“People are much more wary than they were just a few years ago when it comes to IOs,” said Gillooly. “Because of this, sending a hundred thousand bots out to say the exact same thing at the exact same time isn’t going to convince very many people. However, being able to seed general talking points and launder that message through aligned organic nodes of influence allows your message to propagate with a level of trust that you would never be able to earn from a top-down campaign.”
More prosaically, drawing on a pre-existing group of digital campaigners saves Moscow time and money – all the more, given the extra efforts needed to get disinformation past increasingly wary social media platforms and into the minds of equally suspicious users.
“If there’s a willing base of already influential nodes who will generally stick to the Kremlin message and provide the government with legitimacy, they’re probably going to take it, even if it means some allowance in what can or cannot be said,” added Gillooly.
Anyone can be fooled
And it seems to be working, to some extent at least. One striking thing about IO campaigns is their ability to convince even well-educated, previously well-informed people who may not have realized how prone the internet is to facilitate the spread of disinformation.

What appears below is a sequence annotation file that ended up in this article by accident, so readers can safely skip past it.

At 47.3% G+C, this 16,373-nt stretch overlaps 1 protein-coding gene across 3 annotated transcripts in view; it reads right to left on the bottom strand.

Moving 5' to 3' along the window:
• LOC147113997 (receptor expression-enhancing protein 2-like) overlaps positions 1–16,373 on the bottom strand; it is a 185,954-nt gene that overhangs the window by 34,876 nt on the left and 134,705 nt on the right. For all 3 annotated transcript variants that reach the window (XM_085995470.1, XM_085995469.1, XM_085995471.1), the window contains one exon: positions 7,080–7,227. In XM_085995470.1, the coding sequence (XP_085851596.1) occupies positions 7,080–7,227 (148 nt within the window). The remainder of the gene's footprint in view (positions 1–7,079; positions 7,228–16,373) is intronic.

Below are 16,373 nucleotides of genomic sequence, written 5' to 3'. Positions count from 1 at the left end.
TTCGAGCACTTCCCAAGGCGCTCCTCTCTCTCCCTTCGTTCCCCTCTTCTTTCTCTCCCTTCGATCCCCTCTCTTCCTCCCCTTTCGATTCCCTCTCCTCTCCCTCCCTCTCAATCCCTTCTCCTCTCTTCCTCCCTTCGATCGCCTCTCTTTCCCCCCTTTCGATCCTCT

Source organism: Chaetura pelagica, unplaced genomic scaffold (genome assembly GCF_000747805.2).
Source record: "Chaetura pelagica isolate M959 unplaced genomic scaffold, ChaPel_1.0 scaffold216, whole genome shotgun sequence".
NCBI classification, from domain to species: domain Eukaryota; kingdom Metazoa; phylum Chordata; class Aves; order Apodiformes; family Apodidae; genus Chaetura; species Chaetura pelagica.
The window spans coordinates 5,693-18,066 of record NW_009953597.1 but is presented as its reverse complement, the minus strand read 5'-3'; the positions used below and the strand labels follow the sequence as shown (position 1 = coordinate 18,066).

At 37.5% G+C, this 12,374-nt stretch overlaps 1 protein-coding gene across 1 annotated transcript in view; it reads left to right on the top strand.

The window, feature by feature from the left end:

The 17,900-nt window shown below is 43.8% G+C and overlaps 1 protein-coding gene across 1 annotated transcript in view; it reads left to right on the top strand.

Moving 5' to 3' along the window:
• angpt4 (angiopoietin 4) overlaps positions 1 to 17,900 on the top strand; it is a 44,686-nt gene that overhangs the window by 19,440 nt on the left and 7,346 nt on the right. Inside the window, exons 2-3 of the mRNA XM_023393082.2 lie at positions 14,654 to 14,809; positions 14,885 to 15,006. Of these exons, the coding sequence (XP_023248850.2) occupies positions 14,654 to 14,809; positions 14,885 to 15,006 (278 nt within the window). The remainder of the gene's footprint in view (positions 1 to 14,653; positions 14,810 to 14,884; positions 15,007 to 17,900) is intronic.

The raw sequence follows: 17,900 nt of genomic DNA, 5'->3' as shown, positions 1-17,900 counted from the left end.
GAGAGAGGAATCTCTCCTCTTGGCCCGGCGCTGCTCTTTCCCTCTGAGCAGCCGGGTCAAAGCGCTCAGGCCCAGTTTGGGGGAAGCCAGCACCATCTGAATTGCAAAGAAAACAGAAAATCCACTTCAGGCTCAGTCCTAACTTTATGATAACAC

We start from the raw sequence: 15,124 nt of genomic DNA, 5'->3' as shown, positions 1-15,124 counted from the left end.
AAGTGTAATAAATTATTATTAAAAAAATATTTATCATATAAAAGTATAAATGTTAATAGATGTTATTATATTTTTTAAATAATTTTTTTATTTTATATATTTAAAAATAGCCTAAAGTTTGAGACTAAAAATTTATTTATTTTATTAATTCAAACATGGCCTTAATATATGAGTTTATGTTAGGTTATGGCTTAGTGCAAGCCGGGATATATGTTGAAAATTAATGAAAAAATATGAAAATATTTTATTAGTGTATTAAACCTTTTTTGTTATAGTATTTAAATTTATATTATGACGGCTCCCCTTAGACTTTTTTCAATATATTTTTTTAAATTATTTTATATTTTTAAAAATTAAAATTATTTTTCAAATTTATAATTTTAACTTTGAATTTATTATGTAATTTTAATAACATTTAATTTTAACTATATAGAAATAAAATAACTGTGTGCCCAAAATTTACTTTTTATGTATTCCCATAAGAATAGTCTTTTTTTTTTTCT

“Given the right circumstances and the right pressures, anybody can fall victim to a conspiracy theory, irrespective of class, education, or any other demographic distinction,” said Gillooly. “The characteristics and the social acceptability of the conspiracy theory will change depending on its ‘target,’ but unfortunately, no one is immune.”
He suggests this malleable approach to disinformation is paying dividends, with IO groups able to tailor their campaigns at will to make them more convincing to the intended recipient.
“Behaviour and infrastructure are more often consistent with the actor, whereas the content is generally consistent with the audience targeted,” he said. “Understanding the hallmarks of the former will lead to more interesting questions around who is doing what, how, and why. One of the knock-on effects of that decentralized approach is that suddenly you have dozens of variants of a single piece of disinformation, and those may pop up and be replaced in a matter of days, or even hours, depending on what is happening on the ground.”
"Given the right circumstances and pressures, anybody can fall victim to a conspiracy theory, irrespective of class, education, or any other demographic distinction. Unfortunately, no one is immune."Gillooly
While recognizing the value of the EU’s efforts to catalog Russian disinformation campaigns overall, Gillooly also stresses that when it comes to assessing how effective an IO campaign might be, it is essential to scrutinize each one individually. Especially those that have been exposed as peddling fake news or propaganda.
“Understanding and cataloging disinformation in a standardized way is a very important tool we can use to better conceptualize information environments going forward,” he said. “However, not all content is created equal, so we shouldn’t assess 13,000 examples of individual demonstrably false content as being necessarily 13,000 sophisticated campaigns. In examining the IOs that have been caught, we learn what doesn’t work.”